Now, into our story, we are given moments of compellingly fantastical history: a Knight returned from Crusades, a stolen chalice, an idolized Kingdom destined to reveal secrets it harbours and a plan and plot which will allow honour, courage and bravery to abound.

The style here is mesmerizing in its galloping simplicity.  Each character is carefully and cheerfully drawn with few descriptions so that the reader can happily colour in the lines.  The banter and developing camaraderie between an unlikely band with put readers in mind of the great fantasies of yore: from Tolkien to T.H. White to the legend of Robin Hood.   The medieval world is also well-painted in periphery; without setting too much task on careful historical detail.  We learn that there is enough thread to set this in a world not unlike the past we are familiar with; while still maintaining a sort of ethereal sense of magic and sorcery.

Thomas is a likeable and believable hero and is developing attraction for the girl Isabelle is welcome; but it is William the Knight who has my heart: especially in his interactions with Thomas ---who becomes somewhat of a younger brother to him.

Readers will not be bombarded by Christian symbolism as the rewarding themes in the book tend to place overarching morals on a higher pedestal than distinctive reference.  This works well, broadens its readership and makes it a perfect addition to any young adult's library ( or adult who loves young adult books--- like me! )

I received this book for review as part of the WaterBrook "Bloggings for Books" program 

Friday, October 05, 2012

I am Thankful for BOOKS: A Happy Thanksgiving post

Happy Thanksgiving!

I am thankful for books and how they pair so well with warm quilts and a glass of red wine or a mug of tea

I am thankful for new authors and pretty covers

I am thankful for friends who share my relentless and frenzied passion for books, sentences, characters: the written word

I am thankful for the excitement of release dates, the pre-order button at Amazon, the smell of a bookstore in the Autumn twilight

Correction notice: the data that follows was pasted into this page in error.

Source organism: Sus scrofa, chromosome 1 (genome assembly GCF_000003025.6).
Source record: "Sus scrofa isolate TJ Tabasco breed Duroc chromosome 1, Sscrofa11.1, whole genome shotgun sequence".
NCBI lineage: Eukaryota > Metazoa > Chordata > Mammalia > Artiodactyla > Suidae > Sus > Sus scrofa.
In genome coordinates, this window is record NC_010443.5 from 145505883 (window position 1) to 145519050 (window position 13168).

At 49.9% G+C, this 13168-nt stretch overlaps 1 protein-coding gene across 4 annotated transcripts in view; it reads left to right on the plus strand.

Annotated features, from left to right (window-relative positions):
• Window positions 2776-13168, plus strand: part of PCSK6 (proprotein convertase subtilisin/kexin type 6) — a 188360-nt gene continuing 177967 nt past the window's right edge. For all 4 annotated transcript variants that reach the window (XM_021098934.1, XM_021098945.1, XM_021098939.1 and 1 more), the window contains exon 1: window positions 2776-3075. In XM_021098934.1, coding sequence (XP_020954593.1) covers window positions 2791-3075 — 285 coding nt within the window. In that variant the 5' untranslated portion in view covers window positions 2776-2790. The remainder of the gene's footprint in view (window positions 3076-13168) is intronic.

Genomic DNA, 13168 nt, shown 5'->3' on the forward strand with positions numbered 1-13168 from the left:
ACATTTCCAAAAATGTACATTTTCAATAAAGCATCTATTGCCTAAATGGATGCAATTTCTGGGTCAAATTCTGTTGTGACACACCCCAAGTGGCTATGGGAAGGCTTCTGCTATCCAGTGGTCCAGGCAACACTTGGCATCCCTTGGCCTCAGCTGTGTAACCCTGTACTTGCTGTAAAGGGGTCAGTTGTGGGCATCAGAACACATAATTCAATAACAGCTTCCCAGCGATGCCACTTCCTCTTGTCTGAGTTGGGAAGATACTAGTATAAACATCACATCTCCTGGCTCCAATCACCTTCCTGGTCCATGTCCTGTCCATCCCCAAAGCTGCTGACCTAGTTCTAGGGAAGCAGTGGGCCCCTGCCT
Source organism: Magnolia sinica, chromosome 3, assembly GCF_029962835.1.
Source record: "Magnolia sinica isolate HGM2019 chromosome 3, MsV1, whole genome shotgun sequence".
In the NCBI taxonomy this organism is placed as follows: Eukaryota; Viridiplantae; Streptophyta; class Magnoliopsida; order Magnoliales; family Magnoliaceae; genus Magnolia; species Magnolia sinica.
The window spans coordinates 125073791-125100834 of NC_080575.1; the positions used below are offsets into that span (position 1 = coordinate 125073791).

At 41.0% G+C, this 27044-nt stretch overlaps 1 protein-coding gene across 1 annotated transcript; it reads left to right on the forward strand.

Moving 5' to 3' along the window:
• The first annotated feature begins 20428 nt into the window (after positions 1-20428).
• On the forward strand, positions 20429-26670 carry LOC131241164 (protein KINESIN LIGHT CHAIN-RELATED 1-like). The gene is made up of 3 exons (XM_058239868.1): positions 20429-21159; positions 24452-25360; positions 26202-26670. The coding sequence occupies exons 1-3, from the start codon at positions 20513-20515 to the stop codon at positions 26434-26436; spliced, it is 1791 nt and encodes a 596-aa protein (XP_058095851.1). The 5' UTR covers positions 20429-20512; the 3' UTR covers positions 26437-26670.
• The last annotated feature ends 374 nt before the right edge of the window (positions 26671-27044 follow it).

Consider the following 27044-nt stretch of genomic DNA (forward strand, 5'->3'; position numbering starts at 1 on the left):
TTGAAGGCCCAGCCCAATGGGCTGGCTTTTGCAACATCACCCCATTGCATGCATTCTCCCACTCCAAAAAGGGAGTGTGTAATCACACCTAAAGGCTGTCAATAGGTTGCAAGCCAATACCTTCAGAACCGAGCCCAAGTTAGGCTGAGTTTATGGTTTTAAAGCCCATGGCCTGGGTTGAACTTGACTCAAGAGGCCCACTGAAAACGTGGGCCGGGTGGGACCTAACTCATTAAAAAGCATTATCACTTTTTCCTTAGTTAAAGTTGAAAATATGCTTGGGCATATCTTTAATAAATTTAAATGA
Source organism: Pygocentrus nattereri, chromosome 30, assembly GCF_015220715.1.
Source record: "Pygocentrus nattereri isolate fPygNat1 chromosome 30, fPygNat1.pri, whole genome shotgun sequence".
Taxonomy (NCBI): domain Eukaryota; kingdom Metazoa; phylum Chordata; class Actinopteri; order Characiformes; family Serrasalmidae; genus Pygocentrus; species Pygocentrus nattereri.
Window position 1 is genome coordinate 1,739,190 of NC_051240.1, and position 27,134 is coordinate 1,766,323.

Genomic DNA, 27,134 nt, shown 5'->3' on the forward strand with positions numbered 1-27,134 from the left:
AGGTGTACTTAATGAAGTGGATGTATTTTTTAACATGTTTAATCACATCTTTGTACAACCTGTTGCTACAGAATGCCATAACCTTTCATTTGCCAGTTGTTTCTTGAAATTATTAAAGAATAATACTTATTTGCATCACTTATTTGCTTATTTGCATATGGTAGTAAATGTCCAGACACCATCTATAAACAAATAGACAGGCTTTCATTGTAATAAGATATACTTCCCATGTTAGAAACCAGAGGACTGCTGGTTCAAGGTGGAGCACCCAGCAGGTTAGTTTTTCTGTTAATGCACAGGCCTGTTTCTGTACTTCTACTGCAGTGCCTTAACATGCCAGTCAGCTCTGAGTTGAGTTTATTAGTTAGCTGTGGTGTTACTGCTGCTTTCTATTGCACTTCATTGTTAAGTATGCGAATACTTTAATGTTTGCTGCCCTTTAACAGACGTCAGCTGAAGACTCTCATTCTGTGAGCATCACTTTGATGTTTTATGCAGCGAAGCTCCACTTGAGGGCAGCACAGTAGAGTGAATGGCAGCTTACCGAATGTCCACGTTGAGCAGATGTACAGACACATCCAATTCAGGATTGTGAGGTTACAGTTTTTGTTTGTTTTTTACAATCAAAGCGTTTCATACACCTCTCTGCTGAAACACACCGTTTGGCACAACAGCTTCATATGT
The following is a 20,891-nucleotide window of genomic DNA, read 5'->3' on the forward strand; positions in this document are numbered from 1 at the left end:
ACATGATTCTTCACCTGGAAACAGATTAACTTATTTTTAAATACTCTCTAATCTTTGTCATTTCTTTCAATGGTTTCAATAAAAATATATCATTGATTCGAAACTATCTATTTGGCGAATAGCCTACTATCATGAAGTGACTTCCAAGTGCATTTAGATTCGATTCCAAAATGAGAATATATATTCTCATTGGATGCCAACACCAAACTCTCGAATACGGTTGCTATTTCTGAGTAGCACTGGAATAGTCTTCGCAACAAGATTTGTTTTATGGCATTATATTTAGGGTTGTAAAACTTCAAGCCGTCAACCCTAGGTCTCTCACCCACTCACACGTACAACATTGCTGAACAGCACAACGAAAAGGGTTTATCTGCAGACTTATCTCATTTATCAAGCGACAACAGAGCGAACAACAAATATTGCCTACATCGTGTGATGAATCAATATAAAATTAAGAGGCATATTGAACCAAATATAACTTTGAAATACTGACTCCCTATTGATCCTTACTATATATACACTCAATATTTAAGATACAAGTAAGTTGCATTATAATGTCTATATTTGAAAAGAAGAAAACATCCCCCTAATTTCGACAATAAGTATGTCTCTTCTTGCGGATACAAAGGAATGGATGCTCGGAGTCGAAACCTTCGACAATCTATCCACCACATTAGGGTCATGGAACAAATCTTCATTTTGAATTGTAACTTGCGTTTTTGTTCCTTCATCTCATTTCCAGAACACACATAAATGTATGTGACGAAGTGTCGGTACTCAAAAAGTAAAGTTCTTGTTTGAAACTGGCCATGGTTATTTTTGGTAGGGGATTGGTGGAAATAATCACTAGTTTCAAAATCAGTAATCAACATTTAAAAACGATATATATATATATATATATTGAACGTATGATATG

I am thankful for Public Libraries and their reminder that while not more than a Century and a half ago a large amount of the global population was illiterate and now, for free, we can share realms and worlds and stratospheres of ideas and imaginings and life-changing ideals

I am thankful for Toronto: one of the literary hotspots of the world

I am thankful for Facebook and the Social Media world in general: for allowing me to connect and dialogue with authors

I am thankful for publishers who give said authors a chance

I am thankful for travel: which allows me---near and far--- to traipse in the footsteps of my favourite characters

I am thankful for paper

I am thankful for the opportunity I had to visit Trinity College this summer and its to-die-for Library

I am thankful for Eliot’s in Toronto: a massive used bookstore stuffed full with the scent of old magic.

I am thankful for the day that Jess and I went to the Strand in NYC and lost ourselves amongst the shelves

I am thankful for that moment in London when I spotted an early edition of Jane Eyre

I am thankful for Great Expectations  and Les Miserables  and how they force me to rethink my sense of moral fibre every day, hour, minute

I am thankful for a brain that lets me distill and regurgitate quotes and ideas and universal truths from print to practice

I am thankful for The Blue Castle, Horatio Lyle, Christy, Martha Grimes and Lynn Austin and Patrick O’Brian --- all of my favs and the people who help me infuse my passion in way, shape, form

I am thankful for the visionary adapters who bring my favourite stories timelessly compelling to life.

I am thankful for books. Past, present, future.